AdobeWhy digital literacy is essential for 21st-century universities

Why digital literacy is essential for 21st-century universities

Higher education leaders explain how knowledge of digital technologies is crucial for students and staff to thrive in the modern world

Universities must equip students with the know-how to thrive in the Fourth Industrial Revolution and provide staff with the digital skills to deliver new modes of learning and assessment.

At a time of profound transformation, higher education industry leaders say digital literacy has never been more important for staff and students.

Professor Amanda Broderick, vice-chancellor at the University of East London (UEL), says that the institution strives for a “golden triangle” of upskilling staff, giving students a higher level of digital proficiency and optimising operations through digitalisation. 

The university’s Professional Fitness and Mental Wealth programme is embedded in all of its courses. As well as incorporating emotional, social, physical and cultural intelligence development, the programme equips students with “a higher level of digital proficiency than one would normally come out with if not doing a computing degree”.

Mark Andrews, a pedagogical evangelist at Adobe, says that during this time of unprecedented disruption the higher education sector has placed a renewed focus on the learning and assessment experience, with institutions examining their methods for authentic assessment.

“When students are asked to look at things in different ways it can elicit a deeper understanding or perspective that informs their thinking,” he says. “Asking students to create a video or an infographic or an augmented reality experience, as opposed to writing a report, will mean they have to look at a situation more deeply or in a new and novel way.”

To encourage creative assignment submissions, Adobe has launched the Digital Edge Award, a competition for students with a top prize of a year’s tuition (£9,250). To enter, students submit a piece of work produced as part of an assignment for their studies that they think exemplifies digital literacy – and that was created using Creative Cloud. They can submit an existing piece of work or an assignment reimagined specifically for the Digital Edge Award.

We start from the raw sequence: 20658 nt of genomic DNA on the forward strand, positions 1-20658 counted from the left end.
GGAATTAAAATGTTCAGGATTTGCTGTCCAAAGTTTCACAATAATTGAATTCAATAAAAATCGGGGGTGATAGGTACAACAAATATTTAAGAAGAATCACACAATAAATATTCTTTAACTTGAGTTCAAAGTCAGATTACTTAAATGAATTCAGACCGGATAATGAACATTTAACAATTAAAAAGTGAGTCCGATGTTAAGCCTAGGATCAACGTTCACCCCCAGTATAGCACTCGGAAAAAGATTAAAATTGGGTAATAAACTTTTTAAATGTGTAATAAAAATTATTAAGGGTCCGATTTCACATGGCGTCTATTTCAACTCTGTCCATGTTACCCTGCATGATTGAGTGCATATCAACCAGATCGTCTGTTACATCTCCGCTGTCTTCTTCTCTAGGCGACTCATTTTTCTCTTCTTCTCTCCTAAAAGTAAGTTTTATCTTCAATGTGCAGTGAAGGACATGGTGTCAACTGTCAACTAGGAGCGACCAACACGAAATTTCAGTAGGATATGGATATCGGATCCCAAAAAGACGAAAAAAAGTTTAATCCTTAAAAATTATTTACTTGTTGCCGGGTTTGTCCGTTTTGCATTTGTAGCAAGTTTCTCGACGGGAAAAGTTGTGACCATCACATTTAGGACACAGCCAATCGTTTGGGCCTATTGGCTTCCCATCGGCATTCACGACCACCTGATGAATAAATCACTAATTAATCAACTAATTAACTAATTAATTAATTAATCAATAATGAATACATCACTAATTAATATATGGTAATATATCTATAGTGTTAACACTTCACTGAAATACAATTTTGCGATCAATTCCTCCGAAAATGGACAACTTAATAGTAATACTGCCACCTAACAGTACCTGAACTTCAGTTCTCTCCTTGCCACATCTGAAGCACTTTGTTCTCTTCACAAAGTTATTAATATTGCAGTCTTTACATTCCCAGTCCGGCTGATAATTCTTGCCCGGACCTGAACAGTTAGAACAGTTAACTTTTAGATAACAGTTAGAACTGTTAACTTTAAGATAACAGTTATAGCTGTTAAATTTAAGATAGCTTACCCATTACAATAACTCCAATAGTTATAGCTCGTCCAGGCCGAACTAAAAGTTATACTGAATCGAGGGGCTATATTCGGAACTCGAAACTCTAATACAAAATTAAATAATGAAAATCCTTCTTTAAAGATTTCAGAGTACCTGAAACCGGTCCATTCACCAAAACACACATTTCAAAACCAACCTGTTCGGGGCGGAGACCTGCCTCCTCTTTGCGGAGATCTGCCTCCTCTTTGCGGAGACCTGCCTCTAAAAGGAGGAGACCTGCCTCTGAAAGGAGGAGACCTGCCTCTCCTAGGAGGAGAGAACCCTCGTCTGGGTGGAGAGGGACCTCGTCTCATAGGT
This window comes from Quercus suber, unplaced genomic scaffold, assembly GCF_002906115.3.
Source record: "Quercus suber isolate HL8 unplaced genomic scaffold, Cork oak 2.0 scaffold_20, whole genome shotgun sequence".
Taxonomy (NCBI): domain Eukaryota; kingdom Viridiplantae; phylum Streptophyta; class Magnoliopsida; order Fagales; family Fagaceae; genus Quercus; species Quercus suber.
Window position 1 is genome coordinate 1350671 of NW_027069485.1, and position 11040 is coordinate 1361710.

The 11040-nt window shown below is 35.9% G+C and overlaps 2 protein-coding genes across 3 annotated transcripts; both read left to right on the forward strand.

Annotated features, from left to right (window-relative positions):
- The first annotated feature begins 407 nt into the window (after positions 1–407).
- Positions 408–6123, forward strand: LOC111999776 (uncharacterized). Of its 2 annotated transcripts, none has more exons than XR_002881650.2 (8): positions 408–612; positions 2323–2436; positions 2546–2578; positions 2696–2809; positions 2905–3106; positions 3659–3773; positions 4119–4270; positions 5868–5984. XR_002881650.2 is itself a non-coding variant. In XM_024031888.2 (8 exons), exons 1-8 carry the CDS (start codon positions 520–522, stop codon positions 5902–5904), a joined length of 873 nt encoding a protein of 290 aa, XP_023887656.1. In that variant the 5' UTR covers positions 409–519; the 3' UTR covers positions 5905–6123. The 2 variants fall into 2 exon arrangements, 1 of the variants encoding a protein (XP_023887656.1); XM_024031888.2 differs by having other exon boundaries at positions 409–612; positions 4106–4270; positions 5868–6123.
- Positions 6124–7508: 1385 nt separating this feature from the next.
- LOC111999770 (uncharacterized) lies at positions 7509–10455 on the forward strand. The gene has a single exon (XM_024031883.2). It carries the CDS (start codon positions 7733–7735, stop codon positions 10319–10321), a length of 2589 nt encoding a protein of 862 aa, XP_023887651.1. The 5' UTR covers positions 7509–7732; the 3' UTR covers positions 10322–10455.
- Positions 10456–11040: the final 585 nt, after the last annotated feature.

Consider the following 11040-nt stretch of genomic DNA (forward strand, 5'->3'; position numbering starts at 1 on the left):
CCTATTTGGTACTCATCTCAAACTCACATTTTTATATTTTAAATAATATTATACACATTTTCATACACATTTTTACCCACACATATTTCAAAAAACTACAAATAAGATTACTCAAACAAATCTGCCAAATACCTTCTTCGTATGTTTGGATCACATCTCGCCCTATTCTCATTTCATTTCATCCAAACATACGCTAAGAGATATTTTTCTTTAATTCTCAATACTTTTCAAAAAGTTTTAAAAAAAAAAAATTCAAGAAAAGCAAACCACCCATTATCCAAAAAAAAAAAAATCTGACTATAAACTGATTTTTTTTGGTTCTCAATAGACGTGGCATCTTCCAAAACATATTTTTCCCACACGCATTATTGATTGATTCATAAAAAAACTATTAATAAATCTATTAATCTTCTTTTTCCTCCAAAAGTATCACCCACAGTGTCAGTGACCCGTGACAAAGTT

As a consequence of the UK-wide lockdown, UEL reviewed its methods of assessment. The university’s degree-awarding gap, which measures the difference between outcomes for white students and students from black and minority ethnic backgrounds, almost halved in one year.

Broderick explains: “We had to redesign that assessment in a short period of time, and it wasn’t about learning objectives, it was purely about, ‘Is this the best way of assessing those learning objectives? Is there a way that supports both the quality in terms of the academic content and the employability to be able to generate better outcomes?’ And that certainly seems to have been the case”.

For graduates who have improved or refined their digital literacy at university, there are clear benefits when entering a restricted and fast-changing job market.

Roger Emery, head of learning technologies at Solent University, says that the modern student was required to be comfortable with a range of online platforms. Their journey with digital technology would typically start with consumer platforms such as Instagram before moving on to learning platforms such as library and research systems, and finally business platforms used by employers.